Effects of perturbation on community structure and organization in aquatic microcosms Public Deposited

http://ir.library.oregonstate.edu/concern/graduate_thesis_or_dissertations/1g05fd614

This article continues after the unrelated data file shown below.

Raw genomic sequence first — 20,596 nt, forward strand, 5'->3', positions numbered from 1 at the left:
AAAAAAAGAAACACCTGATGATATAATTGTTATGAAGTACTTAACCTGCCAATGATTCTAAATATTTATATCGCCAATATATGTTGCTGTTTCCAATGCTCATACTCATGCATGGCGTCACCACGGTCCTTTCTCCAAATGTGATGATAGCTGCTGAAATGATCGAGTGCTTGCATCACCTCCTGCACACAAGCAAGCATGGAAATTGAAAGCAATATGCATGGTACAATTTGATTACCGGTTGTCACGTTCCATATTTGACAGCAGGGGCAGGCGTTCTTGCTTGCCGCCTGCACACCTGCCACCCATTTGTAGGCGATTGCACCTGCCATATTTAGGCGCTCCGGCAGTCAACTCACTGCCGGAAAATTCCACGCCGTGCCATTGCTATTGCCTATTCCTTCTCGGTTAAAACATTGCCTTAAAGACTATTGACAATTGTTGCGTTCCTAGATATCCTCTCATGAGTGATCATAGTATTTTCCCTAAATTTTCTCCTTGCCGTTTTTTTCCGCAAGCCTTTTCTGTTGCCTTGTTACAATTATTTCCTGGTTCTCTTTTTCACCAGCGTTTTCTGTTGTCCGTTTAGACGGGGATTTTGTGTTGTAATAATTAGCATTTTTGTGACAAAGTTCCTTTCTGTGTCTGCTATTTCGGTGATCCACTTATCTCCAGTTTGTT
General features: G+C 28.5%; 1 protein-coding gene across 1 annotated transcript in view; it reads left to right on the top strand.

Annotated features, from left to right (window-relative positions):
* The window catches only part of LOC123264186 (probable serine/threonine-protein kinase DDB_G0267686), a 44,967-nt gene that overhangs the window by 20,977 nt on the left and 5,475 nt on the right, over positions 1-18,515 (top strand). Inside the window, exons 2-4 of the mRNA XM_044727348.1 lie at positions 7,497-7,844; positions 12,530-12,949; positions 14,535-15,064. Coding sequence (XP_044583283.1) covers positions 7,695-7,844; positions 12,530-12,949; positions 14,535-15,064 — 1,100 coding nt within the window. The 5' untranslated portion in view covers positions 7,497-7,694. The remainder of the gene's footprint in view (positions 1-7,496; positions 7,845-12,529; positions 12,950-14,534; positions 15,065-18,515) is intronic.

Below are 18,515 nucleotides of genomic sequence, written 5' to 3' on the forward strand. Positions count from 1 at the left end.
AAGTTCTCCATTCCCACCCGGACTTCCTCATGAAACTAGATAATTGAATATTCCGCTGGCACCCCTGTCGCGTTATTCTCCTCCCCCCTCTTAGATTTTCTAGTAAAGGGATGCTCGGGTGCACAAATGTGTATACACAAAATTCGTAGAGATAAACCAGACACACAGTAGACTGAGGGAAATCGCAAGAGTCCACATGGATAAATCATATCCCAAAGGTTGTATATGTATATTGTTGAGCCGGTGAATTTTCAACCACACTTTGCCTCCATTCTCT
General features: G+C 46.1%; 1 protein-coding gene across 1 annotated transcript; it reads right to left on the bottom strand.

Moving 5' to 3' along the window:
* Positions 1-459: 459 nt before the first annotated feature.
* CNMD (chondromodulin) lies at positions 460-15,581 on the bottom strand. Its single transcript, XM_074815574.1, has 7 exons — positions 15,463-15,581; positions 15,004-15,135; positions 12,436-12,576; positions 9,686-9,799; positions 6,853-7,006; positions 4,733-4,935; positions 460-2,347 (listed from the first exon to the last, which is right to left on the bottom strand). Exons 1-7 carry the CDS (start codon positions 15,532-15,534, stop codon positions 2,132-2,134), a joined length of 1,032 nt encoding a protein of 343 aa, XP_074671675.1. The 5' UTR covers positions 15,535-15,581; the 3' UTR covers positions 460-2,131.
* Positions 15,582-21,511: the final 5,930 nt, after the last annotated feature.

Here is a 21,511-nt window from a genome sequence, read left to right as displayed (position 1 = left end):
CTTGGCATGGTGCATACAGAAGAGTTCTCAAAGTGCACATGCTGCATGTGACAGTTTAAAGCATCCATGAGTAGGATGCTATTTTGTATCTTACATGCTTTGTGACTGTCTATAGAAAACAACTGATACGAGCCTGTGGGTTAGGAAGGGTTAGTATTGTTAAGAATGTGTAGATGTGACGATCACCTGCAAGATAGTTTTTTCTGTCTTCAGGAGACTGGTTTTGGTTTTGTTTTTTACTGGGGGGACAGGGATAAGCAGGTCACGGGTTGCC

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  • Aquatic communities consisting of guppies, amphipods, copepods, snails, nematodes, rotifers, protozoans, euglenoid flagellates, and other microorganisms were established in sixteen laboratory microcosms. Guppies were exploited at four different levels (0 percent, 10 percent, 20 percent, and 40 percent of the population biomass) with four communities at each level of exploitation. An alfalfa ration (0.4 g/day) was introduced as a nutrient source for the communities. The general objective of this study was to advance the understanding of community structure and organization by conceptualizing communities as hierarchical arrangements of subsystems influenced by the external environment and by explaining how both the interactive performances of these subsystems and the external environmental conditions may influence the dynamics of community structure. Environmental perturbations imposed on the sixteen communities included introduction of a toxicant, dieldrin, an increase in nutrient input and habitat availability, and exploitation of the guppy populations at four levels. The level of guppy exploitation had a direct effect on community structure. The biomasses of the guppy populations that were maintained in the systems decreased as the level of exploitation increased. The guppies apparently preyed on the amphipod and nematode populations as well as competed with the amphipods for the alfalfa nutrient source. As the biomass of the guppy populations decreased with increased exploitation, the populations of amphipods and nematodes increased. Dieldrin was introduced into four systems (one at each level of exploitation) after these systems had exhibited near steady-state behavior on a guppy-amphipod phase plane for approximately one year. The most direct impact of the toxicant was on the guppy population. Guppy biomass was decreased substantially at 0 percent exploitation, 10 percent exploitation, and 20 percent exploitation. A subsequent increase in amphipods occurred as a result of the decreased intensity of predation and competition. New near steady-state biomasses were established for these populations. The system at 40 percent guppy exploitation showed no apparent immediate response to the dieldrin. Microinvertebrate populations also showed no apparent response to the toxicant. In eight of the remaining systems, nutrient input was increased and additional rock habitat was introduced to provide increased cover fo7 the invertebrates. This environmental perturbation greatly altered community structure. Immediate and dramatic increases in the guppy and amphipod populations occurred. The increased rock cover caused an oxygen depletion in the sediments and thus decreased the habitat available for the microinvertebrates. Substantial decreases occurred in the populations of nematodes, protozoans, and other previously abundant organisms. A system of intersecting isoclines is used to explain the general locations of the domains of behavior of these systems in phase space before and after the introduction of dieldrin and before and after the increase in nutrient and habitat availability. The increase in nutrient and habitat availability altered the domain of behavior for the communities more dramatically than did dieldrin.
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